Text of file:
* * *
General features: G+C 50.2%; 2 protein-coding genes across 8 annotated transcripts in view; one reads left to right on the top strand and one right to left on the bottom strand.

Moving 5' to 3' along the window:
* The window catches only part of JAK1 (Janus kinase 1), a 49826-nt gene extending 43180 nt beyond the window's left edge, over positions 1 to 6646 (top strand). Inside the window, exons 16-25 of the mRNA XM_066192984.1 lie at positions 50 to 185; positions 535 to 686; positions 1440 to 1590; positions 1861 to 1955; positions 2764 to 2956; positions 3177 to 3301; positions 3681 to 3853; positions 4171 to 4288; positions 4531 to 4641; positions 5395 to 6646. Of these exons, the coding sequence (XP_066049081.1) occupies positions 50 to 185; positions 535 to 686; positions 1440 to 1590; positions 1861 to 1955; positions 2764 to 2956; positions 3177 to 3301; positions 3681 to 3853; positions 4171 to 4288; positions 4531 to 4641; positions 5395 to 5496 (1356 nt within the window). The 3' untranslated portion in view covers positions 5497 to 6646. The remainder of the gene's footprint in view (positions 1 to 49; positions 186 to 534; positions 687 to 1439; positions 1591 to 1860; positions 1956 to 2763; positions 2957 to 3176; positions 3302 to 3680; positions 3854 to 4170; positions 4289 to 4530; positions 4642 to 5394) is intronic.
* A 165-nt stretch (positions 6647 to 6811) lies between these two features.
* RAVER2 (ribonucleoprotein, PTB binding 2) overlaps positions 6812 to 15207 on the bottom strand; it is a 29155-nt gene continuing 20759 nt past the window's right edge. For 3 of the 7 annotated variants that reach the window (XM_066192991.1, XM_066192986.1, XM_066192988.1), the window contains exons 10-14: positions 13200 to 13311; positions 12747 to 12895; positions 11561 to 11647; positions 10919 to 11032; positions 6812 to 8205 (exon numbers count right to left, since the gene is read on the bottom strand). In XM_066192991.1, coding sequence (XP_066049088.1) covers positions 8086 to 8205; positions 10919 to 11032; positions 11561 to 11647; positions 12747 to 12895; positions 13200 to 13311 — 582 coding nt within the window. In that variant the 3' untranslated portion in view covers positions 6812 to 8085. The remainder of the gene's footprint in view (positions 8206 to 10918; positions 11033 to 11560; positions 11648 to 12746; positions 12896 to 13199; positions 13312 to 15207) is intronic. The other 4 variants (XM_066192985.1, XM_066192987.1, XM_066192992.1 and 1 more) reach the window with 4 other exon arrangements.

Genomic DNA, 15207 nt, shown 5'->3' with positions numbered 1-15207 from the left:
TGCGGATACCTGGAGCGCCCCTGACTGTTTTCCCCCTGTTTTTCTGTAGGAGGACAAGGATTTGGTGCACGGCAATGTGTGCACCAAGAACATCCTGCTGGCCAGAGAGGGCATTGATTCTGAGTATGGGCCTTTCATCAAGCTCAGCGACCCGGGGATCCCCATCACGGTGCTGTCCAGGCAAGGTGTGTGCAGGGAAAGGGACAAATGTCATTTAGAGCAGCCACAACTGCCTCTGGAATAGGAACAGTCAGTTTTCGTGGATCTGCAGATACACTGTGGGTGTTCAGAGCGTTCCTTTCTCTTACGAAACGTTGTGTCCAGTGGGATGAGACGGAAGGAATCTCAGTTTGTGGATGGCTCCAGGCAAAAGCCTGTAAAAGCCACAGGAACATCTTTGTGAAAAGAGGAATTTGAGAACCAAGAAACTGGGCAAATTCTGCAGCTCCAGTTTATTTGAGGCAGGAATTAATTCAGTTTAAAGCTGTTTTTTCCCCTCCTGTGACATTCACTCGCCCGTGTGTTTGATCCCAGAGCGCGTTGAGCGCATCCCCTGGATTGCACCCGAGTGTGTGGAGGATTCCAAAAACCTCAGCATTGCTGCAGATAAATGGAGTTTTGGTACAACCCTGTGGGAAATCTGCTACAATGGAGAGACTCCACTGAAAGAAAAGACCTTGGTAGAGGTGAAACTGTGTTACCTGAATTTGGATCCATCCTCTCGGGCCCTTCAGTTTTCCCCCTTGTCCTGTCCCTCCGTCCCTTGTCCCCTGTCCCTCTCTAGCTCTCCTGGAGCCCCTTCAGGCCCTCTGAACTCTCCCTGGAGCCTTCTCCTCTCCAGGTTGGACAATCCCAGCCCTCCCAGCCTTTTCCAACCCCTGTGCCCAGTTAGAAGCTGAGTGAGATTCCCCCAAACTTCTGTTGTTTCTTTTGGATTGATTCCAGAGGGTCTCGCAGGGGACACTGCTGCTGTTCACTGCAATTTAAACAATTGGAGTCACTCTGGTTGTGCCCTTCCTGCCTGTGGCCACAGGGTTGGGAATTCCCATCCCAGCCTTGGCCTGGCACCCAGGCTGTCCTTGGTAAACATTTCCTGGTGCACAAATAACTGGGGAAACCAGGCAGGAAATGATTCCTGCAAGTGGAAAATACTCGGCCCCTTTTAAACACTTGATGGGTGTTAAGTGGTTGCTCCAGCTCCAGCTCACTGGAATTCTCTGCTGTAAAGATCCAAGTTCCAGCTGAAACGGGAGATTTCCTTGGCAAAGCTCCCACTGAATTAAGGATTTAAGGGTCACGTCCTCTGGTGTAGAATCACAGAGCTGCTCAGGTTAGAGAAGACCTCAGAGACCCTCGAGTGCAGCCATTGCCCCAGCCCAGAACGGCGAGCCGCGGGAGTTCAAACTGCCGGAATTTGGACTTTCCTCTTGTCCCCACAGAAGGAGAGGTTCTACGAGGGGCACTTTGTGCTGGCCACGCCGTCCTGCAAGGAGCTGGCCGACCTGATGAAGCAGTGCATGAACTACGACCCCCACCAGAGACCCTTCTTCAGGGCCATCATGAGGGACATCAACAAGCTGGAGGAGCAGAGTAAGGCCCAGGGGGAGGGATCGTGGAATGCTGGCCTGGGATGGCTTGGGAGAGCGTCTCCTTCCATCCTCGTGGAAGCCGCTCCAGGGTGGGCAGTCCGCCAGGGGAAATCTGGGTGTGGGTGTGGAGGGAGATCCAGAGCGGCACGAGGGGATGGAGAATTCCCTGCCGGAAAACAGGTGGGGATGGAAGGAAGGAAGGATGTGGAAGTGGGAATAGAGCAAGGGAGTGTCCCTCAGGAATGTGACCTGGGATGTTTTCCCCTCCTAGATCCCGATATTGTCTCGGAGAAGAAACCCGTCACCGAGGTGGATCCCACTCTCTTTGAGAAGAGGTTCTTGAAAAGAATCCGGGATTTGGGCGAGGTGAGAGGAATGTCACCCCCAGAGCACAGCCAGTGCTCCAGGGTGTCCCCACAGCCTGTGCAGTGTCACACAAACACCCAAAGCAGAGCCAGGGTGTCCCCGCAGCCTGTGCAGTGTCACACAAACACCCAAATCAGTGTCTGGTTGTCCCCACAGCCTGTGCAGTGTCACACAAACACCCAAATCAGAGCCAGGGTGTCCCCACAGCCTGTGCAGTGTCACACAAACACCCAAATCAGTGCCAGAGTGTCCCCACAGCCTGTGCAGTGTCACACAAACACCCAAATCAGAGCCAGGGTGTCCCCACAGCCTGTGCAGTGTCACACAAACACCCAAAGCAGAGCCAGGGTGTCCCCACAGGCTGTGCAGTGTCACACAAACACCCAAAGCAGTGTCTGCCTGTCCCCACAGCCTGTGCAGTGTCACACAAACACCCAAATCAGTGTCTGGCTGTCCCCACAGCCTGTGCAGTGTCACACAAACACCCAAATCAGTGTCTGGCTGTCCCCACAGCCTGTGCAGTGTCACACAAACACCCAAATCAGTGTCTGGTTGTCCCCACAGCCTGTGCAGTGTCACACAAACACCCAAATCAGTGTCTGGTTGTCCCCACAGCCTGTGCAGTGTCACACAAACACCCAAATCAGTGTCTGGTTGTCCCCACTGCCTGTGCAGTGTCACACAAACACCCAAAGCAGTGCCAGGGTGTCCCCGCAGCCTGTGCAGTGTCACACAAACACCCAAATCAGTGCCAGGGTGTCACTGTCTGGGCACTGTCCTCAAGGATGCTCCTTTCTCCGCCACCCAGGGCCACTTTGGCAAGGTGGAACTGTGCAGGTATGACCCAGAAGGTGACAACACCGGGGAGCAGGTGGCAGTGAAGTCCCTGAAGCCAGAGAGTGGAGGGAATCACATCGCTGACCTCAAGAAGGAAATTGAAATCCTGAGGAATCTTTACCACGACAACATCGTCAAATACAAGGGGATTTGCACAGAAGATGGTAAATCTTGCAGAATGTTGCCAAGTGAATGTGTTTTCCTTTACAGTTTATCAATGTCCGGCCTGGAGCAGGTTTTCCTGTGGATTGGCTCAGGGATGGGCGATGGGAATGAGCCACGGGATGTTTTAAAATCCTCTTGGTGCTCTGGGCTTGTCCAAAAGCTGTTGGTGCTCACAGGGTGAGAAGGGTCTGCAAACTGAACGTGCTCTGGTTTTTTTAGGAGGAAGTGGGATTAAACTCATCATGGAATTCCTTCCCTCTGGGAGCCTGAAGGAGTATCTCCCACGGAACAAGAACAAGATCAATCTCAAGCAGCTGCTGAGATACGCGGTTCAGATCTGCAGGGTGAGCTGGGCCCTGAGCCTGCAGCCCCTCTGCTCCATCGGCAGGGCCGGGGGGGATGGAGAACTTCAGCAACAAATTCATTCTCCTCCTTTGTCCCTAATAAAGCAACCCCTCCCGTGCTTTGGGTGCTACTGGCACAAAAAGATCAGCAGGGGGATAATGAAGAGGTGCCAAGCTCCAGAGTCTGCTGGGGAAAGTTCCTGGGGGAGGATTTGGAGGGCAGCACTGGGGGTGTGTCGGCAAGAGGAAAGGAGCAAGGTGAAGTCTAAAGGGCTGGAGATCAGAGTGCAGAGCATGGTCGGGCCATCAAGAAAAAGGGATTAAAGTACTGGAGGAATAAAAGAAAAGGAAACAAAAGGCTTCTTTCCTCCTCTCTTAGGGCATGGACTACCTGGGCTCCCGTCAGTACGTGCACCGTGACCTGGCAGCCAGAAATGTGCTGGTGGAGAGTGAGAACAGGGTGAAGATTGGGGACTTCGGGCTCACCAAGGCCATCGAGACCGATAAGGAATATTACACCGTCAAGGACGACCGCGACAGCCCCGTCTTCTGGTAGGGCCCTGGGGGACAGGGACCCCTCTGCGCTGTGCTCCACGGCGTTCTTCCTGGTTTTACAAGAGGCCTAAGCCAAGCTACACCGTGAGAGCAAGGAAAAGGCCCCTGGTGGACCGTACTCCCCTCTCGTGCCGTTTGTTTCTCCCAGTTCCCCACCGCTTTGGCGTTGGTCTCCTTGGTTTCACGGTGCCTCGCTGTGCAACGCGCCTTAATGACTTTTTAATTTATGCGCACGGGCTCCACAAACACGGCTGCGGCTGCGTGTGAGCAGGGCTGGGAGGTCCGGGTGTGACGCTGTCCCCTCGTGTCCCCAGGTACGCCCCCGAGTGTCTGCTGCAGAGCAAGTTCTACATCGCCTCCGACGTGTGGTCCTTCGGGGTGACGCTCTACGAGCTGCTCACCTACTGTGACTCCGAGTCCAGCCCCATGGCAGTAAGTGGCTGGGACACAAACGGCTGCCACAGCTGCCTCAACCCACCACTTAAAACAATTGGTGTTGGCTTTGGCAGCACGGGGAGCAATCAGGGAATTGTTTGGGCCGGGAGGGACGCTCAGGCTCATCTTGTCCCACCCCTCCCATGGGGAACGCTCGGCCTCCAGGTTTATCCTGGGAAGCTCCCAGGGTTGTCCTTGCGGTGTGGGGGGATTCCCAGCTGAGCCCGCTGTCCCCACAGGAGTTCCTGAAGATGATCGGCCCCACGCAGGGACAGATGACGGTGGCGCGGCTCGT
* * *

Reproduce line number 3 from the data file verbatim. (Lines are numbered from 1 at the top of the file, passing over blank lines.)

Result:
* The window catches only part of JAK1 (Janus kinase 1), a 49826-nt gene extending 43180 nt beyond the window's left edge, over positions 1 to 6646 (top strand). Inside the window, exons 16-25 of the mRNA XM_066192984.1 lie at positions 50 to 185; positions 535 to 686; positions 1440 to 1590; positions 1861 to 1955; positions 2764 to 2956; positions 3177 to 3301; positions 3681 to 3853; positions 4171 to 4288; positions 4531 to 4641; positions 5395 to 6646. Of these exons, the coding sequence (XP_066049081.1) occupies positions 50 to 185; positions 535 to 686; positions 1440 to 1590; positions 1861 to 1955; positions 2764 to 2956; positions 3177 to 3301; positions 3681 to 3853; positions 4171 to 4288; positions 4531 to 4641; positions 5395 to 5496 (1356 nt within the window). The 3' untranslated portion in view covers positions 5497 to 6646. The remainder of the gene's footprint in view (positions 1 to 49; positions 186 to 534; positions 687 to 1439; positions 1591 to 1860; positions 1956 to 2763; positions 2957 to 3176; positions 3302 to 3680; positions 3854 to 4170; positions 4289 to 4530; positions 4642 to 5394) is intronic.